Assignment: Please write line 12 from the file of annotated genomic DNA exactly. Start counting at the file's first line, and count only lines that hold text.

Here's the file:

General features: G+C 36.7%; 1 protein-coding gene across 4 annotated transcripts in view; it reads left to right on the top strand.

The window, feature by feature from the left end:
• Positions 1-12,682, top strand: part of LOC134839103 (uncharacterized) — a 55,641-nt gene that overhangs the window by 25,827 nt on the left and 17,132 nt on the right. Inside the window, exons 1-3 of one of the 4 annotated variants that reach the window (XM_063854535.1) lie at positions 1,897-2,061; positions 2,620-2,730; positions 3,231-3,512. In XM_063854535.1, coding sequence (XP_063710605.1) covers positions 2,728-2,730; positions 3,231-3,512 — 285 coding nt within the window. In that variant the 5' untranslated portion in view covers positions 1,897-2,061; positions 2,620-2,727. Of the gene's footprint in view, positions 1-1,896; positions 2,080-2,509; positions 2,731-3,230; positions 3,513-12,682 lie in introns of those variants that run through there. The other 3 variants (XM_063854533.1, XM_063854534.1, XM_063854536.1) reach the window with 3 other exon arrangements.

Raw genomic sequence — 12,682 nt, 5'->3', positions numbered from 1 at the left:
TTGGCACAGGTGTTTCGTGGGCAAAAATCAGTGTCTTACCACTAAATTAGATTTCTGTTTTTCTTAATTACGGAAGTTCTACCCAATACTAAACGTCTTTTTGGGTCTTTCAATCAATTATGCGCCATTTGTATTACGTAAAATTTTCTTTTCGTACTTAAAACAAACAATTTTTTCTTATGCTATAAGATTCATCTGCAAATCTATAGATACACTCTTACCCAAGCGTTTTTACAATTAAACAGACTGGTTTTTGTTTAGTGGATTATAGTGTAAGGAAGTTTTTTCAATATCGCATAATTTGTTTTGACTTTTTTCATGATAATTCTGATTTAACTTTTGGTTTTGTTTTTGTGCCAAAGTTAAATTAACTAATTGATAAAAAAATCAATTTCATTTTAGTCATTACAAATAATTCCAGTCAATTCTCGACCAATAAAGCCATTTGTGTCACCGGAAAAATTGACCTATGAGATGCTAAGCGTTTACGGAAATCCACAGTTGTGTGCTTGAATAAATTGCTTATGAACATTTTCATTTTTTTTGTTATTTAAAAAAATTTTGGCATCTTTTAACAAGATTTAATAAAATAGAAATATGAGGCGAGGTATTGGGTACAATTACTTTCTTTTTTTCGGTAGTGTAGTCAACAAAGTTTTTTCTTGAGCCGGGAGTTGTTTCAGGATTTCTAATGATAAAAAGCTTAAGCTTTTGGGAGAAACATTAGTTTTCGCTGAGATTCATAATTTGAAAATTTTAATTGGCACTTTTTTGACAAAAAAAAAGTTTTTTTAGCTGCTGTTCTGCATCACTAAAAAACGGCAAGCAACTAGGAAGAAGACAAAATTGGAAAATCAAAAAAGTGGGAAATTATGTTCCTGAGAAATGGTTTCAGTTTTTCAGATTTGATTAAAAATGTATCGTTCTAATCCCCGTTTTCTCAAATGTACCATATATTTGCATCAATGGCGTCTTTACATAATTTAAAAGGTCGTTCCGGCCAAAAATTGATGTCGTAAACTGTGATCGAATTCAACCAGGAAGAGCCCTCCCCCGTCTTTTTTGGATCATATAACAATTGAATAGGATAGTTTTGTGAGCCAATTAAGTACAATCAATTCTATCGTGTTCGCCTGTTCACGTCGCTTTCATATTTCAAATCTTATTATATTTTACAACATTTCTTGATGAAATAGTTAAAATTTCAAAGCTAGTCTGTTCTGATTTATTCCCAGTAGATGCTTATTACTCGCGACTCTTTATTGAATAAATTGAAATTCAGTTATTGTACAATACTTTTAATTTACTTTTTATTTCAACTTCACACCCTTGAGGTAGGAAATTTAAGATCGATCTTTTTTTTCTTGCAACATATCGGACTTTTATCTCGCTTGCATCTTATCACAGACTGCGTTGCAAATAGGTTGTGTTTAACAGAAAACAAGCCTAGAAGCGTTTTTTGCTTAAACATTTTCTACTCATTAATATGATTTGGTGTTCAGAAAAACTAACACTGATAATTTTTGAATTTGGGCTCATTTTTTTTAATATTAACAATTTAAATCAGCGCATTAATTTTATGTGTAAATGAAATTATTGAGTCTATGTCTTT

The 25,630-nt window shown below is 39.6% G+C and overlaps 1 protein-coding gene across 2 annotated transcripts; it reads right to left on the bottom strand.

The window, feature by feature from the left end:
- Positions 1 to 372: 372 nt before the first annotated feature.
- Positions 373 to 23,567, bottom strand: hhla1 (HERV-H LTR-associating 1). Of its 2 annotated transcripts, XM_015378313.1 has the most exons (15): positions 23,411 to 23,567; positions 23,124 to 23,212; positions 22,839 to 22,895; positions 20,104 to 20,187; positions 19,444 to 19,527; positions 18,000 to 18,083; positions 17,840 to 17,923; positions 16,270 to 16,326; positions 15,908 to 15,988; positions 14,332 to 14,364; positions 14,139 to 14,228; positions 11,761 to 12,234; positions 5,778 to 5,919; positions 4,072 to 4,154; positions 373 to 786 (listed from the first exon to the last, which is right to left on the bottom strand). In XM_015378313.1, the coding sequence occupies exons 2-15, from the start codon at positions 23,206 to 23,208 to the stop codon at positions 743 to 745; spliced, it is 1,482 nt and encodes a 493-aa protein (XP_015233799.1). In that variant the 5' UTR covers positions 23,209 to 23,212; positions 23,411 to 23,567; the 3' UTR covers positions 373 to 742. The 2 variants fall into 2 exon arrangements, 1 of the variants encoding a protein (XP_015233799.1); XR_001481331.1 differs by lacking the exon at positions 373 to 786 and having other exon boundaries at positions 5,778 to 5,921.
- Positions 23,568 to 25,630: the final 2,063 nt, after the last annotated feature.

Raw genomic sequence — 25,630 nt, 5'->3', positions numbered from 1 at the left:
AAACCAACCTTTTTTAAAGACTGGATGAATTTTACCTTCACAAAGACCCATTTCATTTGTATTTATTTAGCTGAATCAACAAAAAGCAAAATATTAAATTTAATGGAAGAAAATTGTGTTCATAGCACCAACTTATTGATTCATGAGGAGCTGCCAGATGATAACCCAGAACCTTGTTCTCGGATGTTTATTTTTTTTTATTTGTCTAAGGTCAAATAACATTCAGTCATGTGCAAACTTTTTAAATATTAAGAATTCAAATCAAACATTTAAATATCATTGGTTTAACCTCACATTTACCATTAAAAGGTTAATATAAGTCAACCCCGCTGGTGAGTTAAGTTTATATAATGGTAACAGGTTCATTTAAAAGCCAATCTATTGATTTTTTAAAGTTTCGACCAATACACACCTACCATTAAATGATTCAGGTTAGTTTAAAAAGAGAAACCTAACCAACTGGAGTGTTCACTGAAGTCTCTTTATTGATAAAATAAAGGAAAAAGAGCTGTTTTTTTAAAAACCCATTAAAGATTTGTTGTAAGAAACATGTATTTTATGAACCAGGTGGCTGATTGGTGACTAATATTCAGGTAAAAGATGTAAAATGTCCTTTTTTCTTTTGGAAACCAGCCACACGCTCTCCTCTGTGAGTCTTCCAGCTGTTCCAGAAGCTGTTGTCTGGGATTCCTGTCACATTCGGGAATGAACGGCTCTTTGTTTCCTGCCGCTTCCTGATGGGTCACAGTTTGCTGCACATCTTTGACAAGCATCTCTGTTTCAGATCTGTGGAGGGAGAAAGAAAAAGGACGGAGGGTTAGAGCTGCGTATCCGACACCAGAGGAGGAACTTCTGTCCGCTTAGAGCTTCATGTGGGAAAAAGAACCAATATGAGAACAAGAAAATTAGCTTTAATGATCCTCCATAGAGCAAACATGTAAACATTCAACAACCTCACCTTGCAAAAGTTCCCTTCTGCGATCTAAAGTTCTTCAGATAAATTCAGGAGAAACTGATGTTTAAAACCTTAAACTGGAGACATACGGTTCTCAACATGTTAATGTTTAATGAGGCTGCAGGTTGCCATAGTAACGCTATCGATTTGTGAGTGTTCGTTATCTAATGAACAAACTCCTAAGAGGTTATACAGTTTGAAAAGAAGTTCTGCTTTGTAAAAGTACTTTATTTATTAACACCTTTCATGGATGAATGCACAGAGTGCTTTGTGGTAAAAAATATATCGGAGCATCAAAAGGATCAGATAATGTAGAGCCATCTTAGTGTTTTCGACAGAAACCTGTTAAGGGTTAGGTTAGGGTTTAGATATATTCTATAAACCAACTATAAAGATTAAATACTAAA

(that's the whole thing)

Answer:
AAACCAACCTTTTTTAAAGACTGGATGAATTTTACCTTCACAAAGACCCATTTCATTTGTATTTATTTAGCTGAATCAACAAAAAGCAAAATATTAAATTTAATGGAAGAAAATTGTGTTCATAGCACCAACTTATTGATTCATGAGGAGCTGCCAGATGATAACCCAGAACCTTGTTCTCGGATGTTTATTTTTTTTTATTTGTCTAAGGTCAAATAACATTCAGTCATGTGCAAACTTTTTAAATATTAAGAATTCAAATCAAACATTTAAATATCATTGGTTTAACCTCACATTTACCATTAAAAGGTTAATATAAGTCAACCCCGCTGGTGAGTTAAGTTTATATAATGGTAACAGGTTCATTTAAAAGCCAATCTATTGATTTTTTAAAGTTTCGACCAATACACACCTACCATTAAATGATTCAGGTTAGTTTAAAAAGAGAAACCTAACCAACTGGAGTGTTCACTGAAGTCTCTTTATTGATAAAATAAAGGAAAAAGAGCTGTTTTTTTAAAAACCCATTAAAGATTTGTTGTAAGAAACATGTATTTTATGAACCAGGTGGCTGATTGGTGACTAATATTCAGGTAAAAGATGTAAAATGTCCTTTTTTCTTTTGGAAACCAGCCACACGCTCTCCTCTGTGAGTCTTCCAGCTGTTCCAGAAGCTGTTGTCTGGGATTCCTGTCACATTCGGGAATGAACGGCTCTTTGTTTCCTGCCGCTTCCTGATGGGTCACAGTTTGCTGCACATCTTTGACAAGCATCTCTGTTTCAGATCTGTGGAGGGAGAAAGAAAAAGGACGGAGGGTTAGAGCTGCGTATCCGACACCAGAGGAGGAACTTCTGTCCGCTTAGAGCTTCATGTGGGAAAAAGAACCAATATGAGAACAAGAAAATTAGCTTTAATGATCCTCCATAGAGCAAACATGTAAACATTCAACAACCTCACCTTGCAAAAGTTCCCTTCTGCGATCTAAAGTTCTTCAGATAAATTCAGGAGAAACTGATGTTTAAAACCTTAAACTGGAGACATACGGTTCTCAACATGTTAATGTTTAATGAGGCTGCAGGTTGCCATAGTAACGCTATCGATTTGTGAGTGTTCGTTATCTAATGAACAAACTCCTAAGAGGTTATACAGTTTGAAAAGAAGTTCTGCTTTGTAAAAGTACTTTATTTATTAACACCTTTCATGGATGAATGCACAGAGTGCTTTGTGGTAAAAAATATATCGGAGCATCAAAAGGATCAGATAATGTAGAGCCATCTTAGTGTTTTCGACAGAAACCTGTTAAGGGTTAGGTTAGGGTTTAGATATATTCTATAAACCAACTATAAAGATTAAATACTAAA